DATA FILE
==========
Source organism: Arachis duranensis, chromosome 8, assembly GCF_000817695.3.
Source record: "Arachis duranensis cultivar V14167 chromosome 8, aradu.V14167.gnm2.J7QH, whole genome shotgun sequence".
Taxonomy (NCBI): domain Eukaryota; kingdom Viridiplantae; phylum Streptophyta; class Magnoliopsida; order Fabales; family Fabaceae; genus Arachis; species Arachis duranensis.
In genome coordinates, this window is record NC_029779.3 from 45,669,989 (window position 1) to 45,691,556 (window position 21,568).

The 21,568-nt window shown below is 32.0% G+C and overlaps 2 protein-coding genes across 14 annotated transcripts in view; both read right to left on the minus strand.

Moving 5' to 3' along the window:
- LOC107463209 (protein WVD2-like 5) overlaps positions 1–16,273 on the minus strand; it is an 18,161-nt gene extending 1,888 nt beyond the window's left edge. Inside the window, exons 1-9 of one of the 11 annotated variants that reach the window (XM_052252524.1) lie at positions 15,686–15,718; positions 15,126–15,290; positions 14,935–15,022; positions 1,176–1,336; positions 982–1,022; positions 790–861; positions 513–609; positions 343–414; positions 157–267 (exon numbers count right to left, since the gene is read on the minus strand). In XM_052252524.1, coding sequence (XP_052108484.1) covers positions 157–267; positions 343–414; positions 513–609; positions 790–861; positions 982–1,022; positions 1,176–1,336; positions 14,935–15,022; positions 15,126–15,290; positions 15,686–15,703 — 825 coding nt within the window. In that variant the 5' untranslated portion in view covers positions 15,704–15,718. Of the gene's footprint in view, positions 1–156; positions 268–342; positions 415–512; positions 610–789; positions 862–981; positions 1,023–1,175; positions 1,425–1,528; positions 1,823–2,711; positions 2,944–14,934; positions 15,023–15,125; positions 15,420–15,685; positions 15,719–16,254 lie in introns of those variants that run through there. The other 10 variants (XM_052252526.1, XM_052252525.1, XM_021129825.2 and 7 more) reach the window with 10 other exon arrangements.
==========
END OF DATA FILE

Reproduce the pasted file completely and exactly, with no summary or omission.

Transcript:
Source organism: Arachis duranensis, chromosome 8, assembly GCF_000817695.3.
Source record: "Arachis duranensis cultivar V14167 chromosome 8, aradu.V14167.gnm2.J7QH, whole genome shotgun sequence".
Taxonomy (NCBI): domain Eukaryota; kingdom Viridiplantae; phylum Streptophyta; class Magnoliopsida; order Fabales; family Fabaceae; genus Arachis; species Arachis duranensis.
In genome coordinates, this window is record NC_029779.3 from 45,669,989 (window position 1) to 45,691,556 (window position 21,568).

The 21,568-nt window shown below is 32.0% G+C and overlaps 2 protein-coding genes across 14 annotated transcripts in view; both read right to left on the minus strand.

Moving 5' to 3' along the window:
- LOC107463209 (protein WVD2-like 5) overlaps positions 1–16,273 on the minus strand; it is an 18,161-nt gene extending 1,888 nt beyond the window's left edge. Inside the window, exons 1-9 of one of the 11 annotated variants that reach the window (XM_052252524.1) lie at positions 15,686–15,718; positions 15,126–15,290; positions 14,935–15,022; positions 1,176–1,336; positions 982–1,022; positions 790–861; positions 513–609; positions 343–414; positions 157–267 (exon numbers count right to left, since the gene is read on the minus strand). In XM_052252524.1, coding sequence (XP_052108484.1) covers positions 157–267; positions 343–414; positions 513–609; positions 790–861; positions 982–1,022; positions 1,176–1,336; positions 14,935–15,022; positions 15,126–15,290; positions 15,686–15,703 — 825 coding nt within the window. In that variant the 5' untranslated portion in view covers positions 15,704–15,718. Of the gene's footprint in view, positions 1–156; positions 268–342; positions 415–512; positions 610–789; positions 862–981; positions 1,023–1,175; positions 1,425–1,528; positions 1,823–2,711; positions 2,944–14,934; positions 15,023–15,125; positions 15,420–15,685; positions 15,719–16,254 lie in introns of those variants that run through there. The other 10 variants (XM_052252526.1, XM_052252525.1, XM_021129825.2 and 7 more) reach the window with 10 other exon arrangements.